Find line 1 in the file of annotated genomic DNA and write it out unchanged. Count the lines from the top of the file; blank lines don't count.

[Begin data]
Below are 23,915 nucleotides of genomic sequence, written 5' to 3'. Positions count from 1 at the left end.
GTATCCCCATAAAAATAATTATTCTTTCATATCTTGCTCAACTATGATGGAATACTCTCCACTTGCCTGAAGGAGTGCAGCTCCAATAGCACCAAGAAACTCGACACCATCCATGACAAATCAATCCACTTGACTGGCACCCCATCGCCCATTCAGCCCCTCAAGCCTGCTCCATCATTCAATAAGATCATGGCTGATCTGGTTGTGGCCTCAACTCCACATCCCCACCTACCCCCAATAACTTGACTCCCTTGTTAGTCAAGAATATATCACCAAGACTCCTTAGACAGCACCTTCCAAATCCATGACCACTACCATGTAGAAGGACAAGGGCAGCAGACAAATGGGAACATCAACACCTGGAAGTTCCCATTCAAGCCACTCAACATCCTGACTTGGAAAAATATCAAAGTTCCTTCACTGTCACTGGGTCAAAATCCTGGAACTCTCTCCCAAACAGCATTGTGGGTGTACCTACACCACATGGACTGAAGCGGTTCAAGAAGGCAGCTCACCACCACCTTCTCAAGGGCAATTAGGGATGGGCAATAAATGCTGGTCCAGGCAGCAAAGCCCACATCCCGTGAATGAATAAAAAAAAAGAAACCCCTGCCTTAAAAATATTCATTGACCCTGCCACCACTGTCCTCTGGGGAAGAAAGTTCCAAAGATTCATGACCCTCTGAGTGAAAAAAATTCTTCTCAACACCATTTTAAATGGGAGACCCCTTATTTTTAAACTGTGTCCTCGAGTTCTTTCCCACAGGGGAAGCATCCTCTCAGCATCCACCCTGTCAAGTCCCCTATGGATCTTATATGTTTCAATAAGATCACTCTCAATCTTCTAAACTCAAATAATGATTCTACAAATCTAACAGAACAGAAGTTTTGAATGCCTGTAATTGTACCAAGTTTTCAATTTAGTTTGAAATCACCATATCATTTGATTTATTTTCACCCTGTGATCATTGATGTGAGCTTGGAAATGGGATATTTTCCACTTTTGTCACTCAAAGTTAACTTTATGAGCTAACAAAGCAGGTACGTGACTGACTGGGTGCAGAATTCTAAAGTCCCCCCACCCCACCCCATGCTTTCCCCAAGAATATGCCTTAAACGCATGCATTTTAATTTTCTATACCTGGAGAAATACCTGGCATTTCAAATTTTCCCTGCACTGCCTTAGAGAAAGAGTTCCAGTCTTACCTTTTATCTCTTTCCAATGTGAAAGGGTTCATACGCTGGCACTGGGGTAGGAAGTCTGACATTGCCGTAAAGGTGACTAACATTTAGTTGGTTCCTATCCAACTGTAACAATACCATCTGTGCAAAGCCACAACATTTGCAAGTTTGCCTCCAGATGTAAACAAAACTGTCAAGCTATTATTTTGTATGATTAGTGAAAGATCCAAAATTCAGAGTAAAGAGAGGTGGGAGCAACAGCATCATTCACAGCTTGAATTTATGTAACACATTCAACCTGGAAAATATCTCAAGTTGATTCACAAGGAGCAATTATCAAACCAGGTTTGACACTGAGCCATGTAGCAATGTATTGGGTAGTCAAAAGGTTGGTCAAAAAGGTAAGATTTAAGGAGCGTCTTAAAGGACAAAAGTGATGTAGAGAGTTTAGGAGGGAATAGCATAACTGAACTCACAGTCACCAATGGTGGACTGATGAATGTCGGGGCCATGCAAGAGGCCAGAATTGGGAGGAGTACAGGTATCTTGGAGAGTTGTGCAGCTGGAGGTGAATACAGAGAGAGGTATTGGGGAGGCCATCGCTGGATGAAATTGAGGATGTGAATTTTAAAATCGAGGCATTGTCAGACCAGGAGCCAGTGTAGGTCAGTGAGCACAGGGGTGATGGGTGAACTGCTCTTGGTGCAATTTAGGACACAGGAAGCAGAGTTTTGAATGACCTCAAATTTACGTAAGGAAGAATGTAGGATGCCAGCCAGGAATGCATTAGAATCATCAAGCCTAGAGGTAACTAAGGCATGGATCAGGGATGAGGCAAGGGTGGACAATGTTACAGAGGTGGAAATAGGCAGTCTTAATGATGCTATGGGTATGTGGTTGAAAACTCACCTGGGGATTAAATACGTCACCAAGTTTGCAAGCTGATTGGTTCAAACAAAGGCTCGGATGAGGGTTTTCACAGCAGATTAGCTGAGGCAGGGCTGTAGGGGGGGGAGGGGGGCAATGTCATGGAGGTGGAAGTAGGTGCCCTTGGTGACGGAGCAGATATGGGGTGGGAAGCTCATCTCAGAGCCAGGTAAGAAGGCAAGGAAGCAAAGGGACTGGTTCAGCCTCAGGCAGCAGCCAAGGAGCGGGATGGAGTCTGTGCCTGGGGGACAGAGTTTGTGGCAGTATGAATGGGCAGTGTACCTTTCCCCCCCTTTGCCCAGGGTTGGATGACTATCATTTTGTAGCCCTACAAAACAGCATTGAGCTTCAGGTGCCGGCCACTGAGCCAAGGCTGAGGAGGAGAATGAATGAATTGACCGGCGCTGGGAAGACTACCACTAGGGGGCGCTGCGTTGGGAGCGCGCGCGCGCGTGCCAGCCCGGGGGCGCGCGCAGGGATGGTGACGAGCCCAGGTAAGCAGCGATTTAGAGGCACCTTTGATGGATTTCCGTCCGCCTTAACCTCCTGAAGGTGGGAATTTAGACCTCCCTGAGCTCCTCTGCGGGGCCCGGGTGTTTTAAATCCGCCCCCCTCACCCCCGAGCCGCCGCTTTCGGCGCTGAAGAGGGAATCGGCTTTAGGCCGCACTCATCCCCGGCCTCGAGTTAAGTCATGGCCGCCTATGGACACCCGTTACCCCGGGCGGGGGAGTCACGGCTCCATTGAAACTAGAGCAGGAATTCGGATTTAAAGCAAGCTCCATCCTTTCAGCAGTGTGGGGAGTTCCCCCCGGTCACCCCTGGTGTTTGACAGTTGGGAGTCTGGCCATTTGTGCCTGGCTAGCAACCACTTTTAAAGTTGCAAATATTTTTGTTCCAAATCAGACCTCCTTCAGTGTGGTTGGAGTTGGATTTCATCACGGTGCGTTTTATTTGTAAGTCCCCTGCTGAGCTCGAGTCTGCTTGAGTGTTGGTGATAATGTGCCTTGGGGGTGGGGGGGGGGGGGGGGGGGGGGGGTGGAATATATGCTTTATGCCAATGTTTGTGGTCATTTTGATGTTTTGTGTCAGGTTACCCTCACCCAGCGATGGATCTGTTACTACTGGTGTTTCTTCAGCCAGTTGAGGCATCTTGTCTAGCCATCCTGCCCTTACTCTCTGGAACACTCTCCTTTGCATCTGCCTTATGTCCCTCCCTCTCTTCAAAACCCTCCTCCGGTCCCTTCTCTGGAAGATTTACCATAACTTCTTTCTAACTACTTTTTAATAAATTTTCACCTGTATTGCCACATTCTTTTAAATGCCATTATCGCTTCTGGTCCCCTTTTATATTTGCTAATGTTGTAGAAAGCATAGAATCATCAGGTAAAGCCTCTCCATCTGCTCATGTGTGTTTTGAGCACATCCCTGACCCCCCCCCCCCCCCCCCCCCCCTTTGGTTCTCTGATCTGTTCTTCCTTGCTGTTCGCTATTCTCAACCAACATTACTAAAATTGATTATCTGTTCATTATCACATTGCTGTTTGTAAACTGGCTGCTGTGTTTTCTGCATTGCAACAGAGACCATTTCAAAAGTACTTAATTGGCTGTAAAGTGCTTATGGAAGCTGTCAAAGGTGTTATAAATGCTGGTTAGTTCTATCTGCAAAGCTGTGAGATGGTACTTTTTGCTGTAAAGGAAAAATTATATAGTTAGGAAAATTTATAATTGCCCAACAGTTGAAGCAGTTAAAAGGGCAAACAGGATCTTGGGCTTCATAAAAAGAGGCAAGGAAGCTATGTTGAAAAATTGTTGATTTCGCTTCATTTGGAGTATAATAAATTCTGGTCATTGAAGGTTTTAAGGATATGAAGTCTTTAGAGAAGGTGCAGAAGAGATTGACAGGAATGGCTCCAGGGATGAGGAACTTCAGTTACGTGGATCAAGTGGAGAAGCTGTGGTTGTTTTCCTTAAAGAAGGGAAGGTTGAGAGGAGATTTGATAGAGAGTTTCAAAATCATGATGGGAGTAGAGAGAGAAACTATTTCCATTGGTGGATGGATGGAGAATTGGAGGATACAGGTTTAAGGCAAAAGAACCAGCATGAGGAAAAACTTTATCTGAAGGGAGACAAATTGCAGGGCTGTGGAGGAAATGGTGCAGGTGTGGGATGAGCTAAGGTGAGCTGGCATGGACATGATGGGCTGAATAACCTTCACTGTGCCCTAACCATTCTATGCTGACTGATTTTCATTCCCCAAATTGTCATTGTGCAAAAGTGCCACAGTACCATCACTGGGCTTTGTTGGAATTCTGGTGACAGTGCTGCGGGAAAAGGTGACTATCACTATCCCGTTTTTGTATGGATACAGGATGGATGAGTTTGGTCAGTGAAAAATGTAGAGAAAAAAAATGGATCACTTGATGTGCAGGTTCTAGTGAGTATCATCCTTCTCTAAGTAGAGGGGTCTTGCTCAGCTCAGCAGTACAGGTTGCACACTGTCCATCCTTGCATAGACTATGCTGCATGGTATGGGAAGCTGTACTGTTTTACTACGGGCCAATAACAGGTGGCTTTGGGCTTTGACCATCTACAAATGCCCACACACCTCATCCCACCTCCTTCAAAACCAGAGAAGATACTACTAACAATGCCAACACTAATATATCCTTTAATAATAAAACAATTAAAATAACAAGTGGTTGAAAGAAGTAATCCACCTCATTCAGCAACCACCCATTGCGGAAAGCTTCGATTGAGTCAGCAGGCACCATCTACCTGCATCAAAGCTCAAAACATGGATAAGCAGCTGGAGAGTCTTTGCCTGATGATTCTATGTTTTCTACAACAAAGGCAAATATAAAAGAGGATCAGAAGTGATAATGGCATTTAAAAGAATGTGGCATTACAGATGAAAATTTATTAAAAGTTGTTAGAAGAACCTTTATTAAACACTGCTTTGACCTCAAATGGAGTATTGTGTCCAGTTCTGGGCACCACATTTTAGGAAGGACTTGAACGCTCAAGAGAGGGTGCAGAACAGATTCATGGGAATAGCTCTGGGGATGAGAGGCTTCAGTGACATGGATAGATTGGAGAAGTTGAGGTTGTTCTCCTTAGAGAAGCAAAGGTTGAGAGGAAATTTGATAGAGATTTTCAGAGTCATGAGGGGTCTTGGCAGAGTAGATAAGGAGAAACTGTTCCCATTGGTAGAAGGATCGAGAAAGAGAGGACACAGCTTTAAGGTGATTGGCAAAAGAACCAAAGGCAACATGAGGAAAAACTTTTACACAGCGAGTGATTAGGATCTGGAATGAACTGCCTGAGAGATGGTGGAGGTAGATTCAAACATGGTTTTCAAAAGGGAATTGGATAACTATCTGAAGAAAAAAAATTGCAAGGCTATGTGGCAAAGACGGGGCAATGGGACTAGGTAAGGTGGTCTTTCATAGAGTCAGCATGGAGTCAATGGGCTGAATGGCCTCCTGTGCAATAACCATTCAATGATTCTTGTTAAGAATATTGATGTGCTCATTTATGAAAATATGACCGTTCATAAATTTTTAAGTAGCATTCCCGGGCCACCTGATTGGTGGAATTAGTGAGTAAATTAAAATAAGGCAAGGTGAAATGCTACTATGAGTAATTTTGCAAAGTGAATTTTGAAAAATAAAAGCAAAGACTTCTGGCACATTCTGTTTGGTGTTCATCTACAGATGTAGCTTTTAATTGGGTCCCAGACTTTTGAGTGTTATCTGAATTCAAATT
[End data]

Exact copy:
Below are 23,915 nucleotides of genomic sequence, written 5' to 3'. Positions count from 1 at the left end.